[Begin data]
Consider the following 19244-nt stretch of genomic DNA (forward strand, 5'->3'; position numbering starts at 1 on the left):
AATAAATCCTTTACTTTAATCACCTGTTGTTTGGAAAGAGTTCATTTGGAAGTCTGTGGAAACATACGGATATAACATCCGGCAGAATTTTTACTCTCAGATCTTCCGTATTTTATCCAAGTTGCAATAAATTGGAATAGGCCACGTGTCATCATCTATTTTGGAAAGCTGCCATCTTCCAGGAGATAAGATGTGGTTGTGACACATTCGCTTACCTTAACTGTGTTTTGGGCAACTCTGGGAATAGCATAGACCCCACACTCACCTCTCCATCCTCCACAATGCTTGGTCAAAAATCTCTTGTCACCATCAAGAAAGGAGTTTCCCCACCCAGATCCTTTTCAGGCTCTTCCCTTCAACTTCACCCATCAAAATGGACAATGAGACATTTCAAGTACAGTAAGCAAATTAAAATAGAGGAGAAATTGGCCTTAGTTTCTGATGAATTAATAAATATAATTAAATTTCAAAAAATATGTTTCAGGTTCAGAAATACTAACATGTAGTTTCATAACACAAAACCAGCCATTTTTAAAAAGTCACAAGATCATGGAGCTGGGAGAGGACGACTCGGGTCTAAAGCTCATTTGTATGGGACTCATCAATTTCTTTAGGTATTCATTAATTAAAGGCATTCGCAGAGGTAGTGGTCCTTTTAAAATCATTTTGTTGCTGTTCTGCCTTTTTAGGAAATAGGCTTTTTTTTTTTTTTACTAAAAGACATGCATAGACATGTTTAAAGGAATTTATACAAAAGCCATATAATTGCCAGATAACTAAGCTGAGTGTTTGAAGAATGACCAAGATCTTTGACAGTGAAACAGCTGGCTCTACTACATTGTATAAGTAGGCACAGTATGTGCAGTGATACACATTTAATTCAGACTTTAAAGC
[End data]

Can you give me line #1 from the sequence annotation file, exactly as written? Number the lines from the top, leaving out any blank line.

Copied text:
Consider the following 19244-nt stretch of genomic DNA (forward strand, 5'->3'; position numbering starts at 1 on the left):